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World Cup-winning prop Phil Vickery won 73 caps for England between 1998 and 2009 and toured twice with the British & Irish Lions tours. He now runs his own clothing company, Raging Bull

Phil Vickery column
'I'd do anything to play with the silent assassin'
Phil Vickery
February 24, 2014
Joe Launchbury was sensational for England © PA Photos

We are beginning to see the birth of potentially a great period of rugby for English rugby. Anything is possible for this team but I hope when things do not quite go to plan, we don't get on their back. The exciting thing about this team is that while there is a World Cup next year, we have another in 2019 and I believe this current selection of players is a great base for English rugby and central to this squad is Joe Launchbury, the silent assassin.

Against Ireland Mike Brown got the Man-of-the-Match award and rightly so, but Launchbury was unbelievable. When Dave Attwood came on for Tom Wood and Launchbury, having grafted in the second-row for 70 minutes, was shifted to blindside he was still running around like a man possessed. The tap tackle on Dave Kearney in the 77th minute was really special.

When my career was running down at Wasps, Launchbury was 18 and on the fringes of the first-team. I remember he was a quiet kid, unassuming and very much like a young Simon Shaw. As much as I hate this overused phrase, he will become a world-class second-row, of that I have no doubt. Honest to God, I'd do anything to play in the same side as Launchbury as he is now. He's phenomenal and inspirational.

Make no mistake about it; it will be a war against Wales at Twickenham in two weeks time

And then there's big Billy Vunipola at the back of the scrum. I really do feel he can take this team on to the next level. Although he went off injured, I take my hat off to Ben Morgan who came on for the injured Vunipola. He's had to play in a poor Gloucester side this year but every time he has been thrown on to the field he gives it his all.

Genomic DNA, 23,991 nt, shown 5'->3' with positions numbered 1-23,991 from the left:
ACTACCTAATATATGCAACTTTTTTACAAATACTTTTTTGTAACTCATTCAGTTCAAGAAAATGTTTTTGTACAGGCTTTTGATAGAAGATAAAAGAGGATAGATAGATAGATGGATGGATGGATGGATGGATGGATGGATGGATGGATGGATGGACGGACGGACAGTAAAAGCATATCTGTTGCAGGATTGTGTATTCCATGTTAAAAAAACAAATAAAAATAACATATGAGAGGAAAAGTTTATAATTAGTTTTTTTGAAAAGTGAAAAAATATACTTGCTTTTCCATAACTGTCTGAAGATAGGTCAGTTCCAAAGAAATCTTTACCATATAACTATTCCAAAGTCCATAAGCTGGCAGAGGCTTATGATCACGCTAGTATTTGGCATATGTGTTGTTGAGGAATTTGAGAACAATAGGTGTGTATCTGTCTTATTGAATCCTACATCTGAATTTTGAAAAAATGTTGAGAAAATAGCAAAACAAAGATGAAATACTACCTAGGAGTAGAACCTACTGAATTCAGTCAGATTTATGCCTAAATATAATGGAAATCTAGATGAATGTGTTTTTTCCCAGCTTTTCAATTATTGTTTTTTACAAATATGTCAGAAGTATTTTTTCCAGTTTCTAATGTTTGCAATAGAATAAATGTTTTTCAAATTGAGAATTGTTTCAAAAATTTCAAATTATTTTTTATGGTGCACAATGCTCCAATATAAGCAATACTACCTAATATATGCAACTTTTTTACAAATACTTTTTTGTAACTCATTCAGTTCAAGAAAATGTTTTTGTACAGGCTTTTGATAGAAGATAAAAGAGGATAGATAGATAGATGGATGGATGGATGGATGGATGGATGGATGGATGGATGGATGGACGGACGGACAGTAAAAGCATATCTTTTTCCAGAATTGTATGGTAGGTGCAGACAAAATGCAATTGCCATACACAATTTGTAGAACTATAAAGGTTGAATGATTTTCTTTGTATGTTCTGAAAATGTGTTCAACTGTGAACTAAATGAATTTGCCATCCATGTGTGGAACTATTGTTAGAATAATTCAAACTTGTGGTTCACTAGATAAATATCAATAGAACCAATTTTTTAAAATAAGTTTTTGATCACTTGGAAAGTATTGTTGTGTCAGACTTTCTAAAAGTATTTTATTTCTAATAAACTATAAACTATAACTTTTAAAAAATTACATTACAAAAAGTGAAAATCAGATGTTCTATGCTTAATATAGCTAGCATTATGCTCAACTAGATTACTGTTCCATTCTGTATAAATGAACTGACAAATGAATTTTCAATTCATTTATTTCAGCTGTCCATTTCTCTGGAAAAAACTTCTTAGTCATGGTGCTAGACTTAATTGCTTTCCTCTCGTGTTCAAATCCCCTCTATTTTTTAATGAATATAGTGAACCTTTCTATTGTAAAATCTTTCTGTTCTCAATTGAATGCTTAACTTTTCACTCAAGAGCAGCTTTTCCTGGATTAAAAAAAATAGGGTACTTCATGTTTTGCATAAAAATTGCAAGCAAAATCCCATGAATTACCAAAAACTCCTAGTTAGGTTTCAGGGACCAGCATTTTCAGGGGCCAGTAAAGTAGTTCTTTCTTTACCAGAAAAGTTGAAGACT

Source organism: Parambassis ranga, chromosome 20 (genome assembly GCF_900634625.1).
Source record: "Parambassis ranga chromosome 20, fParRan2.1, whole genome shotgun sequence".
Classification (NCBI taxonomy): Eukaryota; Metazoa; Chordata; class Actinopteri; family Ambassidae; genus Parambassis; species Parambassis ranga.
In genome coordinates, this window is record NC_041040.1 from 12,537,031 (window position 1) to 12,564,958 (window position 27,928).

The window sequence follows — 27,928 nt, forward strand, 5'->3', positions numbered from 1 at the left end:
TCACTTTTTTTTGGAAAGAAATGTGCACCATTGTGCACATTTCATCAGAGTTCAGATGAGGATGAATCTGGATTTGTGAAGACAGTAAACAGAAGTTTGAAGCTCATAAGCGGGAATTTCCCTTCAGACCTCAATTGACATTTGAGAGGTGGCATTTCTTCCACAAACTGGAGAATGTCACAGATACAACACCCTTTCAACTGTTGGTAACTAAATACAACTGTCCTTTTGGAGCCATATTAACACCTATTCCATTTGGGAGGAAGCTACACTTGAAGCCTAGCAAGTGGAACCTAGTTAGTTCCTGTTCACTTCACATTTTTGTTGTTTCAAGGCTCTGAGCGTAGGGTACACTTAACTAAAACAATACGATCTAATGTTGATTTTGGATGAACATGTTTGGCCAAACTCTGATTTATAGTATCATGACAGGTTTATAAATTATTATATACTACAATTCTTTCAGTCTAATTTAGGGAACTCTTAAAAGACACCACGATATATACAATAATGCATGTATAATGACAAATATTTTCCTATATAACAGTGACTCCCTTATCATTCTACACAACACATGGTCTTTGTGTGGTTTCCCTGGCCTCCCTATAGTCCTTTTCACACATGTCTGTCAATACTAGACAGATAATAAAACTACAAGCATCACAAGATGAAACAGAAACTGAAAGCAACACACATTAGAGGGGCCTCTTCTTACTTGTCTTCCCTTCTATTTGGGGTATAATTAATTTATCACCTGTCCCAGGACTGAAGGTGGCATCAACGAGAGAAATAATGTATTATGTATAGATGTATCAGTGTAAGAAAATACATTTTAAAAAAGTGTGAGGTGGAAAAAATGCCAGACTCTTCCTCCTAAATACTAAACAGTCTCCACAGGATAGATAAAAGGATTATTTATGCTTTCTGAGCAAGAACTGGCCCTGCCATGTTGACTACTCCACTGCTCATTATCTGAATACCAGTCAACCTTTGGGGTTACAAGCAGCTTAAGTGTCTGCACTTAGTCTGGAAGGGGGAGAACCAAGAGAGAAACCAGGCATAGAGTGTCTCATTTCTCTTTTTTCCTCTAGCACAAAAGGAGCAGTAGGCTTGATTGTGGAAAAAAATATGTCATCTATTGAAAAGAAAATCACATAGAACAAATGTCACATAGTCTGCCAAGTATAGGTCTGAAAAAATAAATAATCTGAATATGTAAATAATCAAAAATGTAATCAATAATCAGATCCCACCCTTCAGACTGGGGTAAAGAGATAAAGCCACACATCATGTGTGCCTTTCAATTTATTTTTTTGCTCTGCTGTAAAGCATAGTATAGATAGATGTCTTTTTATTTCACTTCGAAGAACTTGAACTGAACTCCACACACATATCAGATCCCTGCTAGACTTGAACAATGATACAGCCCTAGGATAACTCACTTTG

But while individuals come in for praise, it was a team effort against Ireland.

Two years ago when England got that great win over the All Blacks it was all hands to the pump with a nothing to lose attitude but without meaning to take anything away from that win, the victory over Ireland was calculated and planned. It was a team who trusted each other and knew what they were doing.

Let's not take anything away from Ireland, my God they put England under pressure, but I don't know many teams who would have gone that long at the end of the game without giving away a penalty at the end. Throughout the game England absorbed pressure and then went on the attack. They turned pressure back into pressure and that's something we talked about a lot when Clive Woodward was in charge. It was heart warming to see England play in that way and they have clearly learnt from harsh lessons like their loss against France.

You can analyse games in the classroom and talk about structures and discipline but they have to prove points on the field and not behind the scenes and that's what England did but there are still areas where they need to improve.

England's David Wilson looks to make some ground, England v Ireland, Six Nations, Twickenham, February 22, 2014
David Wilson deserves a medal © Getty Images

Ireland got the nudge in the scrum and England will no doubt focus on that over the next two weeks ahead of the Welsh but David Wilson deserves a gold medal for his effort - to have played that little rugby and then to come through 70 minutes was truly tremendous.

And I have always said, as much as people talk about dominance in the scrum, for large parts of the season you may not have that front-foot. What happens then? You need other options.

If anything, you can criticise England in past years for putting too much emphasis on dominance in those areas as they looked lost when the opposition got in the ascendancy. Successful teams can function off scraps and while England had more than that, they did not have it all their own way and that is a great sign.

Now the attention switches to Wales. Any changes made to the team must be to improve it and not pure experimentation.

When we look ahead to the threat of the Welsh team that's coming to Twickenham the only alarm bells that are ringing for me would perhaps be Jonny May on the wing when faced with Alex Cuthbert and George North, if he's back on the flank. But at the same time, I want to see him rise to the challenge and it'd be exciting to see him up against that calibre of player.

Wales will offer a different challenge to Ireland but where the game in a fortnight's time will be won and lost will be in the collisions. Last year England were out-muscled and they must get the better of Wales on the gainline.

The England boys have a lot to prove after last year's loss in Cardiff, though don't expect them to talk about grudges as the press officers will no doubt get in their ears and ask them to talk about goodness and respect and all that. Make no mistake about it; it will be a war at Twickenham in two weeks time.

© ESPN Sports Media Ltd

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